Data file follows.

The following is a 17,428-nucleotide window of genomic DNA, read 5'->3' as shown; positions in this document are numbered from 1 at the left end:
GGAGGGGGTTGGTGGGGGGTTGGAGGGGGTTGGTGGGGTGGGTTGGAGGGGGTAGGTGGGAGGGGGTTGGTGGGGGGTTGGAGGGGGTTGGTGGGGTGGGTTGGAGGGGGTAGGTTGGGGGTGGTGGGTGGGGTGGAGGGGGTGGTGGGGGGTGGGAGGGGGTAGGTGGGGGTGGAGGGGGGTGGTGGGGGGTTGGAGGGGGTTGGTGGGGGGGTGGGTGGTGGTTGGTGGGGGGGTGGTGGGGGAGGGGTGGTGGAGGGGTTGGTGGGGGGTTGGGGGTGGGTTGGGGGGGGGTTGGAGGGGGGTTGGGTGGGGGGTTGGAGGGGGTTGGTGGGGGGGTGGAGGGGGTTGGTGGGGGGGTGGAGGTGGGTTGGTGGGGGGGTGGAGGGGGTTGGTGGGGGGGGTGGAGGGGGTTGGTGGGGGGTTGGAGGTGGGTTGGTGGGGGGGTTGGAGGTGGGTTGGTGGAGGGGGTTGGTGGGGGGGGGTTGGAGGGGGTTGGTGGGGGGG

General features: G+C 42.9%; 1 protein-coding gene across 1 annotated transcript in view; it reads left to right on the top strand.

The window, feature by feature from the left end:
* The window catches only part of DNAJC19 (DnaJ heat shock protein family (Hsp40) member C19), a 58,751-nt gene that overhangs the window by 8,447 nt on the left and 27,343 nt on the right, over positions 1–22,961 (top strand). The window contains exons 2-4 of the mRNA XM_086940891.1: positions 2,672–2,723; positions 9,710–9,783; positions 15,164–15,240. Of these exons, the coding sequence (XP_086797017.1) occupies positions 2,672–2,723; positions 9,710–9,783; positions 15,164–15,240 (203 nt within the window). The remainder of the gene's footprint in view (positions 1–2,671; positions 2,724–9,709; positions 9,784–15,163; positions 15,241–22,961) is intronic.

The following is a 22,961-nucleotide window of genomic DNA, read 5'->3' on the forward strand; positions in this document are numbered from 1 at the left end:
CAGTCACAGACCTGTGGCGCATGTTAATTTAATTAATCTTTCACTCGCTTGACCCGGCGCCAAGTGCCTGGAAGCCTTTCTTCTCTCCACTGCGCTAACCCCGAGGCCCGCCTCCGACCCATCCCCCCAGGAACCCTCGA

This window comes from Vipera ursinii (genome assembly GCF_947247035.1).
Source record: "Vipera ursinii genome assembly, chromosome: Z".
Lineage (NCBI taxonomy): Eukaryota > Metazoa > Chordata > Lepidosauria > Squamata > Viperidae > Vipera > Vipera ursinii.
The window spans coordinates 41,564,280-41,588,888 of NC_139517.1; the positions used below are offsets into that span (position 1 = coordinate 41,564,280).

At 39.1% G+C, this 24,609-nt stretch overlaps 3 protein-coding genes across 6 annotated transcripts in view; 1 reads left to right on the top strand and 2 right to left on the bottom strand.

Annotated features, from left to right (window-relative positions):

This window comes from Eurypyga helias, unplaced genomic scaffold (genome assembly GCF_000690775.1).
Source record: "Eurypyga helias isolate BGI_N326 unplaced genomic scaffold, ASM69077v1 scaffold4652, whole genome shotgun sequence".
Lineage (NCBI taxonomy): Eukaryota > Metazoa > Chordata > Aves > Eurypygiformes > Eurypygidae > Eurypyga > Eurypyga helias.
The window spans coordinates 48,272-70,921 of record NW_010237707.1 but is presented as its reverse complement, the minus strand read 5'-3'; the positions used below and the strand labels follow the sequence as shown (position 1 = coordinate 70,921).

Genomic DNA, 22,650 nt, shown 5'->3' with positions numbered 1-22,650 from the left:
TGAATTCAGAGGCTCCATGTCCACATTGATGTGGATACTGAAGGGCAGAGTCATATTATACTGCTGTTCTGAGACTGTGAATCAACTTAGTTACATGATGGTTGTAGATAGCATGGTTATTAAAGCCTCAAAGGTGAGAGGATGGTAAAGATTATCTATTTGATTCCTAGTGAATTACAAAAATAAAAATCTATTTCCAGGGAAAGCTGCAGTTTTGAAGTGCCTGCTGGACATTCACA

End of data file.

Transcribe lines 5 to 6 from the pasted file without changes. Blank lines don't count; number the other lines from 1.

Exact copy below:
* The window catches only part of DNAJC19 (DnaJ heat shock protein family (Hsp40) member C19), a 58,751-nt gene that overhangs the window by 8,447 nt on the left and 27,343 nt on the right, over positions 1–22,961 (top strand). The window contains exons 2-4 of the mRNA XM_086940891.1: positions 2,672–2,723; positions 9,710–9,783; positions 15,164–15,240. Of these exons, the coding sequence (XP_086797017.1) occupies positions 2,672–2,723; positions 9,710–9,783; positions 15,164–15,240 (203 nt within the window). The remainder of the gene's footprint in view (positions 1–2,671; positions 2,724–9,709; positions 9,784–15,163; positions 15,241–22,961) is intronic.

The following is a 22,961-nucleotide window of genomic DNA, read 5'->3' on the forward strand; positions in this document are numbered from 1 at the left end: